Cloning, localization, and physiological effects of sulfakinin in the kissing bug, Rhodnius prolixus.

Al-Alkawi H, Lange AB, Orchard I

Peptides 2017 Dec; 98():15-22

PMID: 28024903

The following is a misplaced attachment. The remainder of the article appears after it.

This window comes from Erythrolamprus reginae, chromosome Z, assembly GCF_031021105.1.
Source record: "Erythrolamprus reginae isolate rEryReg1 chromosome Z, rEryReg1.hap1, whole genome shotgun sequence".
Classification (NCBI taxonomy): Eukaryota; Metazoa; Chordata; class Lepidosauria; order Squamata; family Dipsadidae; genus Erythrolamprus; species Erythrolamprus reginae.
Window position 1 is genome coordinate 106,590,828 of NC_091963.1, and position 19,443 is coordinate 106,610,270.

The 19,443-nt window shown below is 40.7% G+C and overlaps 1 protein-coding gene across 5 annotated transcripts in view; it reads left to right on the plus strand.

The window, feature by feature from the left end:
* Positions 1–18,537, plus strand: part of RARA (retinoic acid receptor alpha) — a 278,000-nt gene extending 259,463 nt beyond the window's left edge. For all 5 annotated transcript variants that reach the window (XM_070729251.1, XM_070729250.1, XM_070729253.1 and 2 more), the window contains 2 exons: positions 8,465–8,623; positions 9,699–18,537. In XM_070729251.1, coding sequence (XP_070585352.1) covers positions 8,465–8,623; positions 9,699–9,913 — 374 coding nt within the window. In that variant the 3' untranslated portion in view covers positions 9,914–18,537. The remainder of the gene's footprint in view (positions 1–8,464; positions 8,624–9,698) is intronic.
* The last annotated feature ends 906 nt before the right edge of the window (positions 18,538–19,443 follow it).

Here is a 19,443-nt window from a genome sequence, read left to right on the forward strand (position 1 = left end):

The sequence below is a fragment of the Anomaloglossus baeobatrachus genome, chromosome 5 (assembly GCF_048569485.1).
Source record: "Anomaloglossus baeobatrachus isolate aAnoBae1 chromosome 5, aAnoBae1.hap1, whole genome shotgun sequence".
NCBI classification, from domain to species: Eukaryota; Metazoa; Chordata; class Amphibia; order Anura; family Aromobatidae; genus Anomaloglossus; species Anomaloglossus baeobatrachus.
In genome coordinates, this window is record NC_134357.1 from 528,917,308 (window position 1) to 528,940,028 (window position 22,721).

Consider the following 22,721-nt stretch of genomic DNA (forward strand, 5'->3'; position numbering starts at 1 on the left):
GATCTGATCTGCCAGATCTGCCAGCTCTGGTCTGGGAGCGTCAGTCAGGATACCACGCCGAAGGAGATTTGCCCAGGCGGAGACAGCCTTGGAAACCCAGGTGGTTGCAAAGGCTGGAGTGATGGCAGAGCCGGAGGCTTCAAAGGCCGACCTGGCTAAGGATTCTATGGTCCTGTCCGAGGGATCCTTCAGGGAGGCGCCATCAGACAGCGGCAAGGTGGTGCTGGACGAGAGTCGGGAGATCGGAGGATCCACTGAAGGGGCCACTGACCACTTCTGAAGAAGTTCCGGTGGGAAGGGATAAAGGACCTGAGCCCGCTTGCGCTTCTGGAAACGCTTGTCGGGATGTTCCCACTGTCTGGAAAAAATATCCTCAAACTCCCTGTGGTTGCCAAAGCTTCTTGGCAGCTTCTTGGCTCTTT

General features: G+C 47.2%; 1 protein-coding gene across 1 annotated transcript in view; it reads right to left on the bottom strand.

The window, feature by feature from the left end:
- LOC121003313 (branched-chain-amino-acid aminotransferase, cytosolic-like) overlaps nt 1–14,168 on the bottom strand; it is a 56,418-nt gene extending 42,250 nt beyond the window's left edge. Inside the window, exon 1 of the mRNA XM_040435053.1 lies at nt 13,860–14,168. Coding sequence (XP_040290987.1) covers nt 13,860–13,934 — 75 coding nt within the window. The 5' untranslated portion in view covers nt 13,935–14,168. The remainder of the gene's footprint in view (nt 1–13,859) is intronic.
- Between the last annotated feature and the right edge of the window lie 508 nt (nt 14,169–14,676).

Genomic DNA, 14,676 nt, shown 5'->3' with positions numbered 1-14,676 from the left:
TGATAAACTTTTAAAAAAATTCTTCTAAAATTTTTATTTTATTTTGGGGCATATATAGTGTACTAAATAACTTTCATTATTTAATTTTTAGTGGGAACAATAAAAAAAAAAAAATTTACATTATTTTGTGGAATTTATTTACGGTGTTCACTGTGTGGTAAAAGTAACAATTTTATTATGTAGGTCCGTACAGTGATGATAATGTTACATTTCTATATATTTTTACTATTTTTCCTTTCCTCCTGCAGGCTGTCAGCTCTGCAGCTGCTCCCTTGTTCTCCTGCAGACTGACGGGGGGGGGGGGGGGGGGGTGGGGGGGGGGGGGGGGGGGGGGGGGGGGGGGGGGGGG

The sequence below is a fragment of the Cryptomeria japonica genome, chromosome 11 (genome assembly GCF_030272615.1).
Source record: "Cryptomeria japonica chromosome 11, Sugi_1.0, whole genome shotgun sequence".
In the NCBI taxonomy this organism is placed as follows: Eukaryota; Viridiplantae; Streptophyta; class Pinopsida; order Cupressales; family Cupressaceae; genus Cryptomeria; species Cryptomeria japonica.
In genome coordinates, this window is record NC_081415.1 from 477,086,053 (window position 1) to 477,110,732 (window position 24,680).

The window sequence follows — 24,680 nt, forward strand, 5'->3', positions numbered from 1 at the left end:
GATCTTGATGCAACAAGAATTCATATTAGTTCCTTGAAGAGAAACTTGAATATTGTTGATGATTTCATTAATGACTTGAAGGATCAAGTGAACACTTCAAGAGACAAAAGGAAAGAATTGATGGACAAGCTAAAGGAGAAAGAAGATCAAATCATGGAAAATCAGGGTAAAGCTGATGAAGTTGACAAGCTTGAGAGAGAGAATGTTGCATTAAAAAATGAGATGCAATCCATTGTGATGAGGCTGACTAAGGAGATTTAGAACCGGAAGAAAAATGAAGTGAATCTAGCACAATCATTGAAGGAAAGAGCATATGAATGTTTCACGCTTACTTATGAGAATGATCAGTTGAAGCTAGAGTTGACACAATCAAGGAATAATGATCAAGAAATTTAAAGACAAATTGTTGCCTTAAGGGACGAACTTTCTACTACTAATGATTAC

Sulfakinins (SKs) are a family of multifunctional neuropeptides that have been shown to have myotropic activity on muscles of the digestive system and to function as feeding satiety factors. Here, we confirm via cloning the presence of two sulfakinins (Rhopr-SK-1 and Rhopr-SK-2) in Rhodnius prolixus. Reverse transcriptase quantitative PCR demonstrates that the Rhopr-SK transcript is highly expressed in the central nervous system (CNS) of unfed fifth-instar R. prolixus. Fluorescent in situ hybridization shows transcript expression only in neurons in the brain. Immunohistochemical staining of SK-like peptides was observed in the same neurons in the brain and in processes extending throughout the CNS, as well as over the posterior midgut and anterior hindgut. Rhopr-SK-1 (sulfated form) induces contractions of the hindgut in a dose-dependent manner. Injection Rhopr-SK-1 (sulfated form) significantly decreases the overall weight of the blood meal consumed, suggesting SK’s role as a satiety factor in R. prolixus.